The Morning Clouds are an abstract conception just as much as they are a linear, logical progression in one’s existence. Concretely: Wambeke has been playing music for two decades now. Even as a teen with his first guitar: he was writing his own material. In his hometown of Bailey, he befriended the New York by way of Colorado songwriter Patrick Porter and they created one of Wambeke’s first bands. Their atmospheric space rock pushed Wambeke to learn what songwriting really meant and it was his often-tumultuous relationship with Porter that walked him into the room of authentic, rounded writing – a place that he’d later need knowledge about. The duo’s act, Phineas Gage, was picked-up by the Australian label Camera Obscura. Just coming of drinking age and Wambeke already had his paws in the real music industry. The success continued into Wambeke’s next project, Fell – where, upon their first release with Camera Obscura, Sonic Youth’s Thurston Moore gave their album a favorable written review.

Despite this relative success and Fell’s work over the next several years, Wambeke felt the strain. For if the music industry is laden with through lines, one of them is rejection. Another: failure. Next: persistent struggle. Put a band together, keep it together, line-up practices, gigs and try to get on the road. But: do all this while you’re trying to keep your head above water, paying bills and living a normal kind of life.

To this end, Wambeke has been a success: he helped keep Fell together and moving forward, all while working in the corporate world. As his girlfriend and organ/synth player, Lanette Walker noted: He kept moving-up in his position at work, it seemed, so that he could just continue buying new gear for his guitars and recording. Now, he owns a house in Arvada complete with the quality of gear to record albums like The Morning Cloud’s Wasted Youth Blues.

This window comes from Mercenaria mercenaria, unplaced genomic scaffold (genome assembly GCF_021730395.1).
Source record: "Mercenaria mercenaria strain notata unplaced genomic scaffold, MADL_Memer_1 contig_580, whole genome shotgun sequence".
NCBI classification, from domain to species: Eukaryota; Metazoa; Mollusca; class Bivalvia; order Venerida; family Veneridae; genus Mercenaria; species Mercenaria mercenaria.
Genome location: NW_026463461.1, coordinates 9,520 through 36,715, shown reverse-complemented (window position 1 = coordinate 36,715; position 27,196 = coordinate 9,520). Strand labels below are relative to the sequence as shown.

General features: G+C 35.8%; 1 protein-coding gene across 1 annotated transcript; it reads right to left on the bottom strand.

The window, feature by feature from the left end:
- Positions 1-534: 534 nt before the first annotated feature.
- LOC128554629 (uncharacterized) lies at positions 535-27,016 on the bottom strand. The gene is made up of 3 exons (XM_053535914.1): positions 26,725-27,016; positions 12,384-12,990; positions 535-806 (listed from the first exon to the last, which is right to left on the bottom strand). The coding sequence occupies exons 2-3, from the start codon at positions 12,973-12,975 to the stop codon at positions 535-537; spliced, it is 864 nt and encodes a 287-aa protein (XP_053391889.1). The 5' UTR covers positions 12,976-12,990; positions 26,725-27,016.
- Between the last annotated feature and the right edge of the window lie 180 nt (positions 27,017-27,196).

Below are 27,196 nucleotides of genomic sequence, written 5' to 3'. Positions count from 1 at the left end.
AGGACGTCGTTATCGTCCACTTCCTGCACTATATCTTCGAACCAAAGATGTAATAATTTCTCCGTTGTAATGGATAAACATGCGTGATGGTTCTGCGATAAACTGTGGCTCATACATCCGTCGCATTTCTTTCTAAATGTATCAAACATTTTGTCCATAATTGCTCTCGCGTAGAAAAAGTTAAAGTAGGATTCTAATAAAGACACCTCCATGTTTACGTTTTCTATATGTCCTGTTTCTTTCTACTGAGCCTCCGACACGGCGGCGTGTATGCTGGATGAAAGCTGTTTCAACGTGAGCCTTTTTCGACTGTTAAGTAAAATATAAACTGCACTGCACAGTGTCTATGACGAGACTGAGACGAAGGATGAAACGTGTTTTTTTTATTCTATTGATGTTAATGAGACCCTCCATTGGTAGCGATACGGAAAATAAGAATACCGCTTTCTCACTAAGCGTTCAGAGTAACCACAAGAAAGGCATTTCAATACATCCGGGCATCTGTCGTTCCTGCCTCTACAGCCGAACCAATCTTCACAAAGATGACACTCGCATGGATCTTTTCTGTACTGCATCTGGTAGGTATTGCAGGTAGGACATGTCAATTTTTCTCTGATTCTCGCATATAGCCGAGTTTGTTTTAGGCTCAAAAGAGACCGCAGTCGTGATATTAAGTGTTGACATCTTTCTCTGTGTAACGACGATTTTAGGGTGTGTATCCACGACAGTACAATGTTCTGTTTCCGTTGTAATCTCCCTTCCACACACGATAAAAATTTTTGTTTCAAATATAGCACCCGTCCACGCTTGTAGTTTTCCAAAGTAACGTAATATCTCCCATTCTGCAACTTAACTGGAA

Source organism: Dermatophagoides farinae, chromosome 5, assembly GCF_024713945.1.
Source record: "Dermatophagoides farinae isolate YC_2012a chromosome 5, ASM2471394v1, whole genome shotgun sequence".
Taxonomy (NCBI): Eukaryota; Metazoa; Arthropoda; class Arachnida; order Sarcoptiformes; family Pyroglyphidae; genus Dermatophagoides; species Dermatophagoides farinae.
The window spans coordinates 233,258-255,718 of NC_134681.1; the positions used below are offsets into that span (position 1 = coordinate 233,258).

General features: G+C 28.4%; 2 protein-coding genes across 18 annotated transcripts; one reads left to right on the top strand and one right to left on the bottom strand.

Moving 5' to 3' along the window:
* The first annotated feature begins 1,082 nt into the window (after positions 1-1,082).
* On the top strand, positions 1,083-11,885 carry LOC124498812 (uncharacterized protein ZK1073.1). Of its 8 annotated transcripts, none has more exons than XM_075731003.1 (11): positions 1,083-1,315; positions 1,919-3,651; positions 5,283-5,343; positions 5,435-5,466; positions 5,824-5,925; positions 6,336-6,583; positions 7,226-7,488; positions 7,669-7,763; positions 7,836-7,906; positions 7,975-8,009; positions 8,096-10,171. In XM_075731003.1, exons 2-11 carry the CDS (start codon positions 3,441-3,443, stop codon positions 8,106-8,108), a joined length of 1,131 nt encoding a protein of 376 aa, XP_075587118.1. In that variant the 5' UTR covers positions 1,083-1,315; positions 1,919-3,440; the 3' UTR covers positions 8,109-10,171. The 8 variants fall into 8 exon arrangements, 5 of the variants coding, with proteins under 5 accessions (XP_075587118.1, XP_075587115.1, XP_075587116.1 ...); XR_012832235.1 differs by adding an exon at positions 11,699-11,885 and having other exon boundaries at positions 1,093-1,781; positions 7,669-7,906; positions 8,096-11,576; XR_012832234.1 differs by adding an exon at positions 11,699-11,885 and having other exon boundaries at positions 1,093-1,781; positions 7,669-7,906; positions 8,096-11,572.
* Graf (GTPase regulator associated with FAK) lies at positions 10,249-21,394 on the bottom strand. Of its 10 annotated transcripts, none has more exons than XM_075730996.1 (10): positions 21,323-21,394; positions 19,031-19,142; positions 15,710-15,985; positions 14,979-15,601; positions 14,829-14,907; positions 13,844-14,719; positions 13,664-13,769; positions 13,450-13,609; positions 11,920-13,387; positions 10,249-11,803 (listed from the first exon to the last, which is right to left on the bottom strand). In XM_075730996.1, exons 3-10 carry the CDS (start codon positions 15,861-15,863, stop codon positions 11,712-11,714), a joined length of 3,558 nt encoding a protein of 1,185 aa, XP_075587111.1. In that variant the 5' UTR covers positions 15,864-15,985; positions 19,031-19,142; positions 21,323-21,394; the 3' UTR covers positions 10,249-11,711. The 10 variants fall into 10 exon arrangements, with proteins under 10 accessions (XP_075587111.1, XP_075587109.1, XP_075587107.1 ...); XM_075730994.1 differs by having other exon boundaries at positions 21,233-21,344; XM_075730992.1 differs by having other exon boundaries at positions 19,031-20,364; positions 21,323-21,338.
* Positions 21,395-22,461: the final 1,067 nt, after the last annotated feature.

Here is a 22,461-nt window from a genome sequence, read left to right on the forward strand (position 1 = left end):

It was in this home, in his studio, where Wambeke created The Morning Clouds. For him, after Fell and working with Camera Obscura, he needed to get back to playing alone. Writing alone. Being on his own schedule and just playing – not even with the aim of playing gigs or touring. But once his initial tracks were sent into the blogosphere, they blew-up. Pitchfork, The Fader picked-up on his new sound and soon, others on the web followed. Then, quite quickly he was as real of a band as anything else in the world – complete with hundreds of thousands of eyes and ears looking and listening. Thing was, he didn’t have a band. So, he put one together: With himself on vocals and guitar; his girlfriend Lanette Walker on organ and synths; Matt Schild, bass; John Fate, drums; and Spencer Alred, guitar.